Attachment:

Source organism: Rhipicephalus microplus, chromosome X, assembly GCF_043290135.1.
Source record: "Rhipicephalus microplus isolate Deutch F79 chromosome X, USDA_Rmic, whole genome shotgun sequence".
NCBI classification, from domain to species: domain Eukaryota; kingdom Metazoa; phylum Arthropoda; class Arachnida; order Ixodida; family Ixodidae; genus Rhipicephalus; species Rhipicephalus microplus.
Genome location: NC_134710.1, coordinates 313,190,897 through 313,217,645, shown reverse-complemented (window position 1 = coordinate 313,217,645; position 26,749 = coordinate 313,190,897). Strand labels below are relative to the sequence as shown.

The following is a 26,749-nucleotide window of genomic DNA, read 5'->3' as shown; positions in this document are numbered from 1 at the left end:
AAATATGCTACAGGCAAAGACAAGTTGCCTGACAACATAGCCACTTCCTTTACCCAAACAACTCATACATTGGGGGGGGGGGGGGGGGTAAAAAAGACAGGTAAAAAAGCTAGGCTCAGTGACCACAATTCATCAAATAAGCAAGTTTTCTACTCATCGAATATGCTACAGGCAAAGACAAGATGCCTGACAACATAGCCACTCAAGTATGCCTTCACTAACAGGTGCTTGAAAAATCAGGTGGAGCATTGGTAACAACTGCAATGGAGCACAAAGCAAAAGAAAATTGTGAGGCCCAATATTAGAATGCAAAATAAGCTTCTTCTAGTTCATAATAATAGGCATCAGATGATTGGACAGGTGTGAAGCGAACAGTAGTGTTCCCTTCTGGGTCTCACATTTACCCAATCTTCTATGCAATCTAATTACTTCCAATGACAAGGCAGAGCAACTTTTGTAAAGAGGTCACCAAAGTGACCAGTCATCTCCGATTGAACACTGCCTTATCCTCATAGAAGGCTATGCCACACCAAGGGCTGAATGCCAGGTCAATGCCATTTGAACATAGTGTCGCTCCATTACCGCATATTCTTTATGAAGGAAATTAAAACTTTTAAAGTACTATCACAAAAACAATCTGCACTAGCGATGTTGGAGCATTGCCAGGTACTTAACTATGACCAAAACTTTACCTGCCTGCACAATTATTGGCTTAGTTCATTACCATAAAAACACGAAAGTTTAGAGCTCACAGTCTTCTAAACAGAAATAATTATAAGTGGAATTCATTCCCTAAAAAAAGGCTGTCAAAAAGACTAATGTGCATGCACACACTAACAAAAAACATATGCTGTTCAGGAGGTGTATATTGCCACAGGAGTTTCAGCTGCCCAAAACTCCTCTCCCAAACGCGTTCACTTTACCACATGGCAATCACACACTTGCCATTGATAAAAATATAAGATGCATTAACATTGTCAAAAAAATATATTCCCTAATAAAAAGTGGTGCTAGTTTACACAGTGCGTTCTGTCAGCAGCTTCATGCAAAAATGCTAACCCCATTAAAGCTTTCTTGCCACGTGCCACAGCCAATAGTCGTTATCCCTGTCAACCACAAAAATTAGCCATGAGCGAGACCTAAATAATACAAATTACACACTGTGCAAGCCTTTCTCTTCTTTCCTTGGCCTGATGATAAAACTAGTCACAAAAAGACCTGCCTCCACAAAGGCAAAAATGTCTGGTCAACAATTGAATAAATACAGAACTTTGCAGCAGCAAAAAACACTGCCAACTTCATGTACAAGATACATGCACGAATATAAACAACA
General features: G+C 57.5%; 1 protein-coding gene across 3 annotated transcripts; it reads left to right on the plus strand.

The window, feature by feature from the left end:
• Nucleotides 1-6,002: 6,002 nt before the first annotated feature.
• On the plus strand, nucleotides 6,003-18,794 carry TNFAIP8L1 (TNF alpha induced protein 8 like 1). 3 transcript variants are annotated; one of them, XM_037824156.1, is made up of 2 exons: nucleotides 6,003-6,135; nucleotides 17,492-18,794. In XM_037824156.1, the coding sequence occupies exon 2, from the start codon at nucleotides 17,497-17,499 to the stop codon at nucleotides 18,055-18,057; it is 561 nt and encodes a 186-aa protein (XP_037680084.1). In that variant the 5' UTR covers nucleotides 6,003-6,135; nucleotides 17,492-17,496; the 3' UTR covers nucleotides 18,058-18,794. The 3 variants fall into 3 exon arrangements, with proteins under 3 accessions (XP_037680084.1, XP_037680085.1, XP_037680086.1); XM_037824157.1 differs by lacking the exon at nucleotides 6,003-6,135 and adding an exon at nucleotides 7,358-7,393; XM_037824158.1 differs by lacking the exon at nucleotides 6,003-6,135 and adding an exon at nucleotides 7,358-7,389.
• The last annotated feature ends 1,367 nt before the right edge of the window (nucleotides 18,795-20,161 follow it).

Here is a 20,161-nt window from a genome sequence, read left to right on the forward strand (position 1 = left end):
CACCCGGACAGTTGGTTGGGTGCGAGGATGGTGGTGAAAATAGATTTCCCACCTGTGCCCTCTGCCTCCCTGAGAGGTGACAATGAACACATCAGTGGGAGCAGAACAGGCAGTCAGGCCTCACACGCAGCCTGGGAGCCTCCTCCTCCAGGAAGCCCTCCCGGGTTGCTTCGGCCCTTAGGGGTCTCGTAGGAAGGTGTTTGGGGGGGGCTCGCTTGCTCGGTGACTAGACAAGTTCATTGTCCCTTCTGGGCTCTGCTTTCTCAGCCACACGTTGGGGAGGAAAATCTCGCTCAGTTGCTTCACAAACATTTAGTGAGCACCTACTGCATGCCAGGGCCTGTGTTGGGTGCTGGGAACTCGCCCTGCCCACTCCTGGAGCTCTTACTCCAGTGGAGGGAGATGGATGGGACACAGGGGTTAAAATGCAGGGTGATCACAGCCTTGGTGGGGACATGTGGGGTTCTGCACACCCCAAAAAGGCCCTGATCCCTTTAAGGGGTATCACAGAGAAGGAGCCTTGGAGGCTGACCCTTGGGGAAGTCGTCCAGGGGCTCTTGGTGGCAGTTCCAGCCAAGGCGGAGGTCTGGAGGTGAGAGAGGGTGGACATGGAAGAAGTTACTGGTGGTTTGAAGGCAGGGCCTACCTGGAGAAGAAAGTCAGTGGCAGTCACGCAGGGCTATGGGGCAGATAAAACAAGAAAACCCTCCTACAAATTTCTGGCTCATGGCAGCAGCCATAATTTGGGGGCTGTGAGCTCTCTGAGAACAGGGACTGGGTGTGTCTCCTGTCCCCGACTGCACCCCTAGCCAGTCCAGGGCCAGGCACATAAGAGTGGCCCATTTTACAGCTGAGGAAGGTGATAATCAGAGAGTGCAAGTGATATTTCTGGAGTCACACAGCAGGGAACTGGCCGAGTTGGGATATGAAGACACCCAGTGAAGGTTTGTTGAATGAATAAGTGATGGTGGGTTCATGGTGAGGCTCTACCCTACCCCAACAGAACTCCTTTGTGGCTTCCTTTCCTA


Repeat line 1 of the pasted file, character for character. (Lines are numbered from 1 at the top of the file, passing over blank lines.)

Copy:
Source organism: Rhipicephalus microplus, chromosome X, assembly GCF_043290135.1.